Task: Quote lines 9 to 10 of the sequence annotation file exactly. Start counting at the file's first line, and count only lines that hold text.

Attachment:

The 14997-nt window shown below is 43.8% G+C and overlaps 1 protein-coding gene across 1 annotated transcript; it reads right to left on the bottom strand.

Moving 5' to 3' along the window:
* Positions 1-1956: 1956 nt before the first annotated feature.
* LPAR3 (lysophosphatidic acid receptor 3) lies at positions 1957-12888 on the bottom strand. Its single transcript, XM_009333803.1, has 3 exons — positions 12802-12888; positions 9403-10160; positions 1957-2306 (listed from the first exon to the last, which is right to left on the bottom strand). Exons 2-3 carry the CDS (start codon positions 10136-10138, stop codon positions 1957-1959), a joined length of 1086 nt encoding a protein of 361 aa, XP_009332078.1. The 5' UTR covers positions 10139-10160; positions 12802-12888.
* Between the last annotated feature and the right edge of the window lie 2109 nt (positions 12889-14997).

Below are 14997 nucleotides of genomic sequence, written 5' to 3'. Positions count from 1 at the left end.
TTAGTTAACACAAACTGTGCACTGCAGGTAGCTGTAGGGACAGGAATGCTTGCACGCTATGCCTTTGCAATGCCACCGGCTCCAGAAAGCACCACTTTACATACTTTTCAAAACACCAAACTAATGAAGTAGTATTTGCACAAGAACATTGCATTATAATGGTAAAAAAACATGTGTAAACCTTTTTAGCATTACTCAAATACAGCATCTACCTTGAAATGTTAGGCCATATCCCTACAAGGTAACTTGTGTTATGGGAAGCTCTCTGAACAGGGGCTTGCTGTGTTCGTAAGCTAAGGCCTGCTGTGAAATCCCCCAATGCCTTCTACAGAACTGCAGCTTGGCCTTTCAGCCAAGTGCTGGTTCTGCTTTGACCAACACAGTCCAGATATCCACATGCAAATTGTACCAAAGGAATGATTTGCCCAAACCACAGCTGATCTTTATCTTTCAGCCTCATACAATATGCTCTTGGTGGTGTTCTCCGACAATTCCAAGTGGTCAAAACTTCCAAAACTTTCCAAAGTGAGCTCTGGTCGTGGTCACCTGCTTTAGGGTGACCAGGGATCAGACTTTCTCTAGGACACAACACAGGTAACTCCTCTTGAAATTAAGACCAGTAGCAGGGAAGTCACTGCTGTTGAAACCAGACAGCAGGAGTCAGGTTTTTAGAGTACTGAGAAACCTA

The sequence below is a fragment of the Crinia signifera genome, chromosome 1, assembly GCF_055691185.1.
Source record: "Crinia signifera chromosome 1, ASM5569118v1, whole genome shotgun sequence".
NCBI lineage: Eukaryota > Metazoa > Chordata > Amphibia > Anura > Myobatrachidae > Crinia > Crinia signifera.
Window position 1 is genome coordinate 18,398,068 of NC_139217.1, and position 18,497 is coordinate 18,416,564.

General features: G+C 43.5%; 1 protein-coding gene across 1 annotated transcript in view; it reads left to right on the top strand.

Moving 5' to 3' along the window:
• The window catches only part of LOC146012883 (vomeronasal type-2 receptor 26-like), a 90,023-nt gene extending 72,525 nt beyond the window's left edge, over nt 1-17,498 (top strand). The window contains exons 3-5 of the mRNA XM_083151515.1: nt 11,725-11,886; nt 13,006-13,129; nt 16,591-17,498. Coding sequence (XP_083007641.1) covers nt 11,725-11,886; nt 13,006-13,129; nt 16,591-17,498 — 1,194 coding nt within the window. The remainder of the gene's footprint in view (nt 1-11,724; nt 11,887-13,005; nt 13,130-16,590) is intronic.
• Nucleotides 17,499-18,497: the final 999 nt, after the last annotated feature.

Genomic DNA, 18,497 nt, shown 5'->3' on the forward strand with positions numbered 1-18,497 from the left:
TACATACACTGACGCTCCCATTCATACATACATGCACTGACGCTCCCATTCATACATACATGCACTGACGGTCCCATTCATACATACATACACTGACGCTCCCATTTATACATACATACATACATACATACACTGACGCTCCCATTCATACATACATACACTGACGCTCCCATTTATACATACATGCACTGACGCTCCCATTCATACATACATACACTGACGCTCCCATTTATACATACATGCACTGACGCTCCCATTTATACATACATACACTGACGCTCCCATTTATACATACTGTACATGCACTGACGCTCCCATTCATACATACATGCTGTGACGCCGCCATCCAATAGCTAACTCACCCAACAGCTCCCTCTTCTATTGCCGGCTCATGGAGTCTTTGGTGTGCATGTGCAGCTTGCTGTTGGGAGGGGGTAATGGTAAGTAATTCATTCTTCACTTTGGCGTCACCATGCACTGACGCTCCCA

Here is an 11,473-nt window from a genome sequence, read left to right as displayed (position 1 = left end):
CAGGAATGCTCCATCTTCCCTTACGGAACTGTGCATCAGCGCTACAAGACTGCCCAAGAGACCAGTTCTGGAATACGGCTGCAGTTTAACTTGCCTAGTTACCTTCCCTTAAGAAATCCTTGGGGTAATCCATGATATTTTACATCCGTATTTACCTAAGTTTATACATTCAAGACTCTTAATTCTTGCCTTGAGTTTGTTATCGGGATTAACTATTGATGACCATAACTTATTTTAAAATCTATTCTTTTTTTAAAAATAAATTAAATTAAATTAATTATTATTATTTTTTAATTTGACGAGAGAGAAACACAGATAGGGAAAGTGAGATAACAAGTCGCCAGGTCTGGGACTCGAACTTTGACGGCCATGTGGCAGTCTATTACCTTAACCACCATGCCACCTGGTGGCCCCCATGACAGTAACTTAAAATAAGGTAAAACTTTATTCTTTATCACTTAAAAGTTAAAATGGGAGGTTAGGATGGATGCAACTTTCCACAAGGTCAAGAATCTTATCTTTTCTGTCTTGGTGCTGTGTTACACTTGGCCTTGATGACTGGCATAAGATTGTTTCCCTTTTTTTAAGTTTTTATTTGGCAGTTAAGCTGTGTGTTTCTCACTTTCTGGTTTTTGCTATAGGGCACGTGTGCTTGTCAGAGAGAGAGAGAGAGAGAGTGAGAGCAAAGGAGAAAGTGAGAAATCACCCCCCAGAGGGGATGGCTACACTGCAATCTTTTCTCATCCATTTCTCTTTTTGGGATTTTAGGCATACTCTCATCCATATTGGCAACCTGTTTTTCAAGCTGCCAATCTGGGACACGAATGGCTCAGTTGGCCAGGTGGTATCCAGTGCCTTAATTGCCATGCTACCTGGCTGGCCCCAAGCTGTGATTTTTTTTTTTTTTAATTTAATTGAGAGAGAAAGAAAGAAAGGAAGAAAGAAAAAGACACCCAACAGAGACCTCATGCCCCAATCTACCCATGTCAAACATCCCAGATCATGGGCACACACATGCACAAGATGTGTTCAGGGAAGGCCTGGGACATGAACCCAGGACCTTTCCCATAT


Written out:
Source record: "Crinia signifera chromosome 1, ASM5569118v1, whole genome shotgun sequence".
NCBI lineage: Eukaryota > Metazoa > Chordata > Amphibia > Anura > Myobatrachidae > Crinia > Crinia signifera.